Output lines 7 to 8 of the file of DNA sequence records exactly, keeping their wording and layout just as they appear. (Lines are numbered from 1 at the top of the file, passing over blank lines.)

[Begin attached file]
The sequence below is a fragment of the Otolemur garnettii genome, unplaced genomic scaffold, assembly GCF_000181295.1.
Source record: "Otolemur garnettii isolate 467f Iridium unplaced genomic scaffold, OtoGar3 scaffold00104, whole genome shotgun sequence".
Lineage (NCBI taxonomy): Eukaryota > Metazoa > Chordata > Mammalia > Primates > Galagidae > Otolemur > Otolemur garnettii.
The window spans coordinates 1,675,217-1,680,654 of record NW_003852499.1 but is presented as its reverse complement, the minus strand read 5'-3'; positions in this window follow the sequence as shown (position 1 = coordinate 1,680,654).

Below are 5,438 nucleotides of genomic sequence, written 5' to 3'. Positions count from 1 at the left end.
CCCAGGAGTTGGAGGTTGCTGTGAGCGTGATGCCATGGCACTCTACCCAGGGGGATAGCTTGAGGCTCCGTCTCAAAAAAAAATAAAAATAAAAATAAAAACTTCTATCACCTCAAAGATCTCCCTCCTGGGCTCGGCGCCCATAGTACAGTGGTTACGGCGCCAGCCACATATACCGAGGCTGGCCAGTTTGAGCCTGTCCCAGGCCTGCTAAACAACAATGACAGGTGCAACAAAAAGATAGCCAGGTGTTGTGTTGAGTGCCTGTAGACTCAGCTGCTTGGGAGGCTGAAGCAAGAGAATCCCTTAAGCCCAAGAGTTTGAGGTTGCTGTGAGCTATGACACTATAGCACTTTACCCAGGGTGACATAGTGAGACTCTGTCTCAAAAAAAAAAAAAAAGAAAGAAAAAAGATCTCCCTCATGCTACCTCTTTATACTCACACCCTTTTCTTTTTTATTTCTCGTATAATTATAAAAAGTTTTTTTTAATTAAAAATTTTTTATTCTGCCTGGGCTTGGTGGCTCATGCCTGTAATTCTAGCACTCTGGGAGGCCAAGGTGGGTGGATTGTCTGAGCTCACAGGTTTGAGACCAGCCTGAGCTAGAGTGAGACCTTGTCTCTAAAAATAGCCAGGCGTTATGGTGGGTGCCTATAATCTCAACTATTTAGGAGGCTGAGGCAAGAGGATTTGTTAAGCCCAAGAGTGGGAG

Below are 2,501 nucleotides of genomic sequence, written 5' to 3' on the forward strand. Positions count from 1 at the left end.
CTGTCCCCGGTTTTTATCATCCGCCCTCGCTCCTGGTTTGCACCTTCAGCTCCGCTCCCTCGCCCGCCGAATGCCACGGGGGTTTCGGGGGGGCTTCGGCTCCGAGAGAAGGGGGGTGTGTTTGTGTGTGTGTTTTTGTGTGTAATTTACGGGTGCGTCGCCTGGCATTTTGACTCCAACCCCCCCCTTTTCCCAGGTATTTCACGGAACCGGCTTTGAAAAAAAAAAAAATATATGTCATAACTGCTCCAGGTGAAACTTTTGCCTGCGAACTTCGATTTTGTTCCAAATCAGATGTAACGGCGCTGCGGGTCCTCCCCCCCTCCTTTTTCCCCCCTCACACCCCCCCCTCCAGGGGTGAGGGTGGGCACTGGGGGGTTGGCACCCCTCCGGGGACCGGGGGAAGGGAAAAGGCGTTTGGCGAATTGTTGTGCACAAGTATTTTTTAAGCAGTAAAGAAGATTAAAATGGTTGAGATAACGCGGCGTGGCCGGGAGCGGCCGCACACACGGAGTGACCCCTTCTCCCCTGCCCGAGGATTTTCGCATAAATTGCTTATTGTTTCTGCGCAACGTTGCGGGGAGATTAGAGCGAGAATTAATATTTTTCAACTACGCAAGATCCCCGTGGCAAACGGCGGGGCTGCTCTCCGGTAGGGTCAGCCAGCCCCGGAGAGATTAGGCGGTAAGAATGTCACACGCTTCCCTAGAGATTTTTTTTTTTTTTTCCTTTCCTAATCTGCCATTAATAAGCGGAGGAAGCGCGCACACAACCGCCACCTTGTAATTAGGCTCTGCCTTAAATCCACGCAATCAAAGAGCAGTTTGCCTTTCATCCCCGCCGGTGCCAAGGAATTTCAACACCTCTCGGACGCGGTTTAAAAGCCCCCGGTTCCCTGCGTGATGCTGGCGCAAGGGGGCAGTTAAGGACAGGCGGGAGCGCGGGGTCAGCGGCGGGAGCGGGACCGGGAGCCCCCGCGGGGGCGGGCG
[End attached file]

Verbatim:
Below are 2,501 nucleotides of genomic sequence, written 5' to 3' on the forward strand. Positions count from 1 at the left end.
CTGTCCCCGGTTTTTATCATCCGCCCTCGCTCCTGGTTTGCACCTTCAGCTCCGCTCCCTCGCCCGCCGAATGCCACGGGGGTTTCGGGGGGGCTTCGGCTCCGAGAGAAGGGGGGTGTGTTTGTGTGTGTGTTTTTGTGTGTAATTTACGGGTGCGTCGCCTGGCATTTTGACTCCAACCCCCCCCTTTTCCCAGGTATTTCACGGAACCGGCTTTGAAAAAAAAAAAAATATATGTCATAACTGCTCCAGGTGAAACTTTTGCCTGCGAACTTCGATTTTGTTCCAAATCAGATGTAACGGCGCTGCGGGTCCTCCCCCCCTCCTTTTTCCCCCCTCACACCCCCCCCTCCAGGGGTGAGGGTGGGCACTGGGGGGTTGGCACCCCTCCGGGGACCGGGGGAAGGGAAAAGGCGTTTGGCGAATTGTTGTGCACAAGTATTTTTTAAGCAGTAAAGAAGATTAAAATGGTTGAGATAACGCGGCGTGGCCGGGAGCGGCCGCACACACGGAGTGACCCCTTCTCCCCTGCCCGAGGATTTTCGCATAAATTGCTTATTGTTTCTGCGCAACGTTGCGGGGAGATTAGAGCGAGAATTAATATTTTTCAACTACGCAAGATCCCCGTGGCAAACGGCGGGGCTGCTCTCCGGTAGGGTCAGCCAGCCCCGGAGAGATTAGGCGGTAAGAATGTCACACGCTTCCCTAGAGATTTTTTTTTTTTTTTCCTTTCCTAATCTGCCATTAATAAGCGGAGGAAGCGCGCACACAACCGCCACCTTGTAATTAGGCTCTGCCTTAAATCCACGCAATCAAAGAGCAGTTTGCCTTTCATCCCCGCCGGTGCCAAGGAATTTCAACACCTCTCGGACGCGGTTTAAAAGCCCCCGGTTCCCTGCGTGATGCTGGCGCAAGGGGGCAGTTAAGGACAGGCGGGAGCGCGGGGTCAGCGGCGGGAGCGGGACCGGGAGCCCCCGCGGGGGCGGGCG